On August 10, 2005, the world as my little family knew it blew apart. My husband, Deputy Tim Graham lost his life in the line of duty. But I wasn’t the only person whose life was forever changed that night.

When we see that an officer lost his life in the line of duty, our minds always go the family they left behind. A devastated spouse, bewildered children. Parents reeling from a loss that by design is to happen long after they are gone. Siblings who’ve lost their childhood confidant, their touchstone, their best friend. Extended family who struggle for the words to comfort, knowing there simply aren’t any.

But there is a loss that is so often ignored, one we forget to acknowledge over and over again. And a loss that over the years I have come to understand, and recognize, was just as profound as mine.

I see it now.

I know that Tim’s loss changed you forever. It changed who you are and how you look at the world. I want you to know that I see that. I also want you to know that I never blamed you.

I see it in my memory of that day, and I see it in the photos taken at his service. I see it at the memorials, and I see it when I bump into you and we talk about him.

what i want you to know

(Courtesy Sherry Graham-Potter)

His loss devastated you too.

I saw the weight of it on the shoulders of the sheriff, as he knelt to present me the flag from Tim’s casket.

front door

(U.S. Coast Guard photo by Petty Officer 2nd Class Walter Shinn)

I saw it in the pallbearers, whose knees shook, not with the weight of Tim’s body, but with the weight of his loss.

I saw it behind the trembling jaws of officers in attendance during his last call. I saw that they were grateful for the necessity of sunglasses that August day, ones that hid the wet eyes behind them.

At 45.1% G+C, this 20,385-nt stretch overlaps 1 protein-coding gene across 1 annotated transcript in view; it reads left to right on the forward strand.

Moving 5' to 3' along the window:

what i want you to know

(Courtesy Sherry Graham-Potter)

I heard it in the voice of the dispatcher announcing last call.

I saw it in photos at the scene. Tim’s squad, co-workers, commanders. Haunted, you all looked haunted.

I know you asked yourselves over and over, “What if?” I know that you carried that weight around, wondering if you could have done anything differently that might have changed the outcome that night.

what i want you to know

Tim’s squad. (Courtesy Sherry Graham-Potter)

I know that you went home the night he died and you watched over your spouse and your children sleeping. I know you thanked God that it wasn’t you. And I know that you felt terrible doing so.

I know that getting dressed the day of Tim’s funeral took every ounce of energy you had. Then you felt guilty about that because you believed our loss was greater. I’m not sure it was.

I know that Tim’s loss changed you forever. It changed who you are and how you look at the world. I want you to know that I see that.

New Year

(Courtesy Sherry Graham-Potter)

I also want you to know that I never blamed you. Never.

I know you loved Tim. I know that you respected him. I know that every single one of you would have stepped in front of that truck to protect him had you had the chance.

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Tim died doing what he loved. He died unjaded by the job. He died without burnout, without cynicism for the system. He died before the climate towards law enforcement in this country turned so unfairly against you. And, although it probably sounds strange, I am grateful for that. I am also grateful for you.

For thirteen years you have regarded me as family, as I regard you. I hope my presence doesn’t cause you pain, or remind you of that awful day. I follow you all closely and I worry about you like a mother hen.

What I need you to know, is that everything you do, everything you did is enough.

———

Sherry Graham-Potter is the surviving wife of Deputy Tim Graham, Pima County Sheriff’s Department, who was struck and killed by an oncoming vehicle during a foot pursuit on August 10, 2005. While Sherry and her young sons struggled to make sense of their tragic loss, their local chapter of C.O.P.S. stepped in to support the grieving family. Inspired by the survivors she encountered, Sherry became a strong advocate for the role that fitness and nutrition played in her own grief process, and encourages new survivors to incorporate healthy habits into their own lives as they navigate their healing path.

Today, Sherry is married to Officer/Pilot Chris Potter of the Tucson Police Department. Together they advocate for health and wellness within the law enforcement community, teaching Fitness and Nutrition to officers across the country. The couple are both avid cyclists and triathletes. Sherry also authored the viral Facebook post to the Nike Corporation.